Here we share our asphalt millings driveway guide including what is, how much they cost, the different types, the differences over gravel, how to harden and seal one, and where to buy.
Asphalt millings are a practical and inexpensive way to layout or restore your driveway much more if you use the recycled gravel from asphalt pavements. These are cost-efficient loose pavement that can act as your gravel bed when you plan to upgrade your driveway in the future.
Know more about asphalt millings in their application as driveway material and why it is a viable alternative to gravel and other pavement materials.
What Are Asphalt Millings?
Asphalt millings, pavement millings, or asphalt gravel are the ground-up form of asphalt with mostly having less than an inch of particles. The pavement millings are mainly from roadway projects where the topmost material is removed to repair or improve the hardscape surface.
The removed surface is mainly composed of asphalt. It serves as the binder with other quarry materials such as stone, rock, silt, and sand.
With 45 million tons of asphalt millings produced every year, it is a continuous resource of recycled and reusable material used in repaving roads. It is also used for other hardscape surfaces for driveways for homes, commercial, and government projects. Read more about our guide on the different types of driveways here.
The bituminous material can be recycled many times and has the same life expectancy as the brand-new asphalt, with an average of around 20 years.
Asphalt milling (process) is the recycling and repaving process used to remove the top layer of an asphalt hardscape without interfering with the sub-base.
Asphalt Millings Cost
The Asphalt Millings Cost range from $7.80 to $11.90 Homeadvisor meanwhile lists $7 to $60, where the higher the percentage of RAP (Recycled Asphalt Pavement) the lower the cost. Factors that can significantly affect the price include the source and the process used.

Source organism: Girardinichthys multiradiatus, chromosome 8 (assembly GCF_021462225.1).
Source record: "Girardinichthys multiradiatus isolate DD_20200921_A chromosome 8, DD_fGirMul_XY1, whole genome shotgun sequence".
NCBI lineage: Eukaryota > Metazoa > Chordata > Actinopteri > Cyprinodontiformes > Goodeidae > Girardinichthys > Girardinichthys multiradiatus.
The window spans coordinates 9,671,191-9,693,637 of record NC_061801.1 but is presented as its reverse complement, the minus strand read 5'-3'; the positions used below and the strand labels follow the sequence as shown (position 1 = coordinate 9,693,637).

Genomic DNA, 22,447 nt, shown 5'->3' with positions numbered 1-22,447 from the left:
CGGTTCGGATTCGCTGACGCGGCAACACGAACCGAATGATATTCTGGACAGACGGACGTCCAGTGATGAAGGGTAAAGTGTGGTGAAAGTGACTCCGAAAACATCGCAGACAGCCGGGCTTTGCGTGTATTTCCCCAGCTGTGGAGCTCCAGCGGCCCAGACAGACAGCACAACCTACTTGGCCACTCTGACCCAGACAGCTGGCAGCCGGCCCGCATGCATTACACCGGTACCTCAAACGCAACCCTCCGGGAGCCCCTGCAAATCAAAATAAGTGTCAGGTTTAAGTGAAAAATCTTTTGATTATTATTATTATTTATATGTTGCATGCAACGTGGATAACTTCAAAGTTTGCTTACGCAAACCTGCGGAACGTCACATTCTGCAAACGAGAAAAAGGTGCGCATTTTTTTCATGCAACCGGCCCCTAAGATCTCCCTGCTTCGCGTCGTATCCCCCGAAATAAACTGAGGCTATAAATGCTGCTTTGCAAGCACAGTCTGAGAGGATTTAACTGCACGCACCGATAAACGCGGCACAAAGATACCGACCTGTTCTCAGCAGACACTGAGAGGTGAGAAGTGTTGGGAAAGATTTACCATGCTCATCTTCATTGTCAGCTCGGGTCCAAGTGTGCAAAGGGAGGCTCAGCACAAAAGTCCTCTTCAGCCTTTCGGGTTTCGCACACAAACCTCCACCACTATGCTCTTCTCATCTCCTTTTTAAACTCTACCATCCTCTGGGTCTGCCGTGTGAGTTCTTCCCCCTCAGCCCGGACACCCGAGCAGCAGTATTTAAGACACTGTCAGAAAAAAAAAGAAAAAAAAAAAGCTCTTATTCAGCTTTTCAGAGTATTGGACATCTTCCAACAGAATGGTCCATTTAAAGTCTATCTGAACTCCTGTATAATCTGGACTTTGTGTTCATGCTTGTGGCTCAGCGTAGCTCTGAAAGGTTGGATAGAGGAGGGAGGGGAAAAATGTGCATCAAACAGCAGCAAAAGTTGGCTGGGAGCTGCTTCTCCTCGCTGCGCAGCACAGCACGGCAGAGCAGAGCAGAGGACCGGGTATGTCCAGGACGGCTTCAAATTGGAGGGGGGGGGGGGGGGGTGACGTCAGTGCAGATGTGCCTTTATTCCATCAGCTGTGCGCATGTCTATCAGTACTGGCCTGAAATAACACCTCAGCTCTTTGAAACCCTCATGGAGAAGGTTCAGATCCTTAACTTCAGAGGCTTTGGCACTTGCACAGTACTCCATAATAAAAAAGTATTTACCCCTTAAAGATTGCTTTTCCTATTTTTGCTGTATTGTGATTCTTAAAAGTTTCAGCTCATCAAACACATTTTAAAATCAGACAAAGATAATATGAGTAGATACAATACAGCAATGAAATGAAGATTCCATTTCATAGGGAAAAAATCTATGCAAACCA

Asphalt Millings Cost Per Ton
According to the Federal Highway Administration of the U.S. Department of Transportation, Asphalt millings cost per ton:
$7.80 – 50% RAP
$8.62 – 40% RAP
$9.44 – 30% RAP
$10.26 – 20% RAP
$11.90 – 0% RAP
*RAP or Reclaimed Asphalt Pavement refers to the reprocessed pavement materials that consist of asphalt and aggregates.
The amount of coverage per ton varies depending on the thickness of your hardscape. The thickness required by your asphalt millings depends on the purpose.
Another factor to consider is the weight and size of your roller. The heavier the roller, the more compact your asphalt millings will be.
Types of asphalt are HL3 commercial, HL3 fine, HL3, and HL1. Typically, you’ll need two to two, and a have inches thick for residential use where 1 ton of asphalt millings has a coverage of 80 to 100 square feet.
Types of Asphalt Millings for the Driveway
Recycled asphalt millings are crushed. Screened asphalt sourced from hardscapes in reconstruction or resurfacing. The black gravel is usually broken down to a uniform size of 1 ½” or less, which are excellent materials for driveways.
Asphalt milling is a great alternative to gravel because of its better traction, durability, and cost-efficiency. The sustainable asphalt milling gravel also performs well when it comes to different weather conditions.
The recycled version of asphalt pavements has a more grayish color instead of the jet-black color of asphalt. Read more about our guide on the different types of gravel here.
Asphalt Millings Versus Gravel
Grind asphalt is an excellent substitute for gravel, but there are differences to consider.
Adaptability to Weather Conditions. As asphalt millings and gravel are both loose pavement materials, you won’t have problems with cracks or fractures on your driveway pavement. But compared to the two materials, asphalt millings have the better performance when it comes to various weather conditions.
These pavement millings melt faster when covered with snow, and do not runoff easily during floods, and prevent water pooling.